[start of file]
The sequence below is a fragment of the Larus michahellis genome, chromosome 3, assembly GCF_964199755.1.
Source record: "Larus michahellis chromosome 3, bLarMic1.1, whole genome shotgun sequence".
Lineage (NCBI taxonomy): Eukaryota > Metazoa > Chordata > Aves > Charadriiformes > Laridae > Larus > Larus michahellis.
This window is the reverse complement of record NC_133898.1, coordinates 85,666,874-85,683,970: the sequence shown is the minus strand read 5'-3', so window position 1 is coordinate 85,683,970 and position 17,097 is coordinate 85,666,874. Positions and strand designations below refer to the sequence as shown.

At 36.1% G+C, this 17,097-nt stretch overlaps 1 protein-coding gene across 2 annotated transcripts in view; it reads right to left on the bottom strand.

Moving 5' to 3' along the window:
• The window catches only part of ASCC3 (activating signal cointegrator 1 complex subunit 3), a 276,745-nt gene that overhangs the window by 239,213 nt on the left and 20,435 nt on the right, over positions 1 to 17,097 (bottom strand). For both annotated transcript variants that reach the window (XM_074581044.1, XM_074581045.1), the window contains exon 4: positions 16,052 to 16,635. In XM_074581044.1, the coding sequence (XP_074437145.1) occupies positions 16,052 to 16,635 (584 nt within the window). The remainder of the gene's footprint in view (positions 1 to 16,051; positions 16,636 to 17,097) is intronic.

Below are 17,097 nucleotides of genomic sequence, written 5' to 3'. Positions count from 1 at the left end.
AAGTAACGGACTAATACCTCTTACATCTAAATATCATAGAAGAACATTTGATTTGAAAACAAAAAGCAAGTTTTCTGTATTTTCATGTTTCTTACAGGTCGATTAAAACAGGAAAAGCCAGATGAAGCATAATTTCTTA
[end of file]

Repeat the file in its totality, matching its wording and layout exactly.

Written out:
The sequence below is a fragment of the Larus michahellis genome, chromosome 3, assembly GCF_964199755.1.
Source record: "Larus michahellis chromosome 3, bLarMic1.1, whole genome shotgun sequence".
Lineage (NCBI taxonomy): Eukaryota > Metazoa > Chordata > Aves > Charadriiformes > Laridae > Larus > Larus michahellis.
This window is the reverse complement of record NC_133898.1, coordinates 85,666,874-85,683,970: the sequence shown is the minus strand read 5'-3', so window position 1 is coordinate 85,683,970 and position 17,097 is coordinate 85,666,874. Positions and strand designations below refer to the sequence as shown.

At 36.1% G+C, this 17,097-nt stretch overlaps 1 protein-coding gene across 2 annotated transcripts in view; it reads right to left on the bottom strand.

Moving 5' to 3' along the window:
• The window catches only part of ASCC3 (activating signal cointegrator 1 complex subunit 3), a 276,745-nt gene that overhangs the window by 239,213 nt on the left and 20,435 nt on the right, over positions 1 to 17,097 (bottom strand). For both annotated transcript variants that reach the window (XM_074581044.1, XM_074581045.1), the window contains exon 4: positions 16,052 to 16,635. In XM_074581044.1, the coding sequence (XP_074437145.1) occupies positions 16,052 to 16,635 (584 nt within the window). The remainder of the gene's footprint in view (positions 1 to 16,051; positions 16,636 to 17,097) is intronic.

Below are 17,097 nucleotides of genomic sequence, written 5' to 3'. Positions count from 1 at the left end.
AAGTAACGGACTAATACCTCTTACATCTAAATATCATAGAAGAACATTTGATTTGAAAACAAAAAGCAAGTTTTCTGTATTTTCATGTTTCTTACAGGTCGATTAAAACAGGAAAAGCCAGATGAAGCATAATTTCTTA